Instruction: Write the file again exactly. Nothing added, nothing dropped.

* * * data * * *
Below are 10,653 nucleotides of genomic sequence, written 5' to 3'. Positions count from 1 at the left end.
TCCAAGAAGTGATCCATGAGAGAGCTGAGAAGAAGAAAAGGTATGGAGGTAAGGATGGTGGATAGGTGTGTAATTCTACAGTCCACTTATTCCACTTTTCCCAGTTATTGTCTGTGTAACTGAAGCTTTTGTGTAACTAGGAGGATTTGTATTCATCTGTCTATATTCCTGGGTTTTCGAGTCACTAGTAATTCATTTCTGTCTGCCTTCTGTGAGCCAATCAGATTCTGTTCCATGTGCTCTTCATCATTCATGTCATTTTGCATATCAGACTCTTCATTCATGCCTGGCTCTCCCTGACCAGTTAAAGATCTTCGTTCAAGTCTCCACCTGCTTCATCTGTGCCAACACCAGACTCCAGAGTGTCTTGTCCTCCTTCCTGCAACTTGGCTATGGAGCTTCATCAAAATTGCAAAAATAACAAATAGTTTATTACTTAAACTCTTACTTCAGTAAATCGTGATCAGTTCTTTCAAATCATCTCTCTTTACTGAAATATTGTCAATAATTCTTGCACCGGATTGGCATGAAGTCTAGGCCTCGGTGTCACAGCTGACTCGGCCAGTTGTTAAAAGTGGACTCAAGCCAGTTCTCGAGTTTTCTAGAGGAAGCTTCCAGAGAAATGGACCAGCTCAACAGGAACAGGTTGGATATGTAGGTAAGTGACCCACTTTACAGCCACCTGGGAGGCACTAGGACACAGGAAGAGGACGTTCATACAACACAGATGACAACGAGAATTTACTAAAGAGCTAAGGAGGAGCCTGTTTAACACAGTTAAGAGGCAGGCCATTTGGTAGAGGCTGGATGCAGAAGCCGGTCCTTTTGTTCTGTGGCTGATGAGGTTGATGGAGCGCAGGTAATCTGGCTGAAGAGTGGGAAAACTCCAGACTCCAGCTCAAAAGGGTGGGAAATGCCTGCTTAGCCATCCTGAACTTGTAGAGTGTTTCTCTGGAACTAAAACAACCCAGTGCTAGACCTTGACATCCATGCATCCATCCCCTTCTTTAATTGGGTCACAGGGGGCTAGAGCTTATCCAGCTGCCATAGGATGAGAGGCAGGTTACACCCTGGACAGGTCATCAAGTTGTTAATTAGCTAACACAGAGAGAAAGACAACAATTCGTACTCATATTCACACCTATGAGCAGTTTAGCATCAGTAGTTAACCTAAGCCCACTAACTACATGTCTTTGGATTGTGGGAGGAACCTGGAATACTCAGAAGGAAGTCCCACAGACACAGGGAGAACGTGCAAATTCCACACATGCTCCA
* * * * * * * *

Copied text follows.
Below are 10,653 nucleotides of genomic sequence, written 5' to 3'. Positions count from 1 at the left end.
TCCAAGAAGTGATCCATGAGAGAGCTGAGAAGAAGAAAAGGTATGGAGGTAAGGATGGTGGATAGGTGTGTAATTCTACAGTCCACTTATTCCACTTTTCCCAGTTATTGTCTGTGTAACTGAAGCTTTTGTGTAACTAGGAGGATTTGTATTCATCTGTCTATATTCCTGGGTTTTCGAGTCACTAGTAATTCATTTCTGTCTGCCTTCTGTGAGCCAATCAGATTCTGTTCCATGTGCTCTTCATCATTCATGTCATTTTGCATATCAGACTCTTCATTCATGCCTGGCTCTCCCTGACCAGTTAAAGATCTTCGTTCAAGTCTCCACCTGCTTCATCTGTGCCAACACCAGACTCCAGAGTGTCTTGTCCTCCTTCCTGCAACTTGGCTATGGAGCTTCATCAAAATTGCAAAAATAACAAATAGTTTATTACTTAAACTCTTACTTCAGTAAATCGTGATCAGTTCTTTCAAATCATCTCTCTTTACTGAAATATTGTCAATAATTCTTGCACCGGATTGGCATGAAGTCTAGGCCTCGGTGTCACAGCTGACTCGGCCAGTTGTTAAAAGTGGACTCAAGCCAGTTCTCGAGTTTTCTAGAGGAAGCTTCCAGAGAAATGGACCAGCTCAACAGGAACAGGTTGGATATGTAGGTAAGTGACCCACTTTACAGCCACCTGGGAGGCACTAGGACACAGGAAGAGGACGTTCATACAACACAGATGACAACGAGAATTTACTAAAGAGCTAAGGAGGAGCCTGTTTAACACAGTTAAGAGGCAGGCCATTTGGTAGAGGCTGGATGCAGAAGCCGGTCCTTTTGTTCTGTGGCTGATGAGGTTGATGGAGCGCAGGTAATCTGGCTGAAGAGTGGGAAAACTCCAGACTCCAGCTCAAAAGGGTGGGAAATGCCTGCTTAGCCATCCTGAACTTGTAGAGTGTTTCTCTGGAACTAAAACAACCCAGTGCTAGACCTTGACATCCATGCATCCATCCCCTTCTTTAATTGGGTCACAGGGGGCTAGAGCTTATCCAGCTGCCATAGGATGAGAGGCAGGTTACACCCTGGACAGGTCATCAAGTTGTTAATTAGCTAACACAGAGAGAAAGACAACAATTCGTACTCATATTCACACCTATGAGCAGTTTAGCATCAGTAGTTAACCTAAGCCCACTAACTACATGTCTTTGGATTGTGGGAGGAACCTGGAATACTCAGAAGGAAGTCCCACAGACACAGGGAGAACGTGCAAATTCCACACATGCTCCA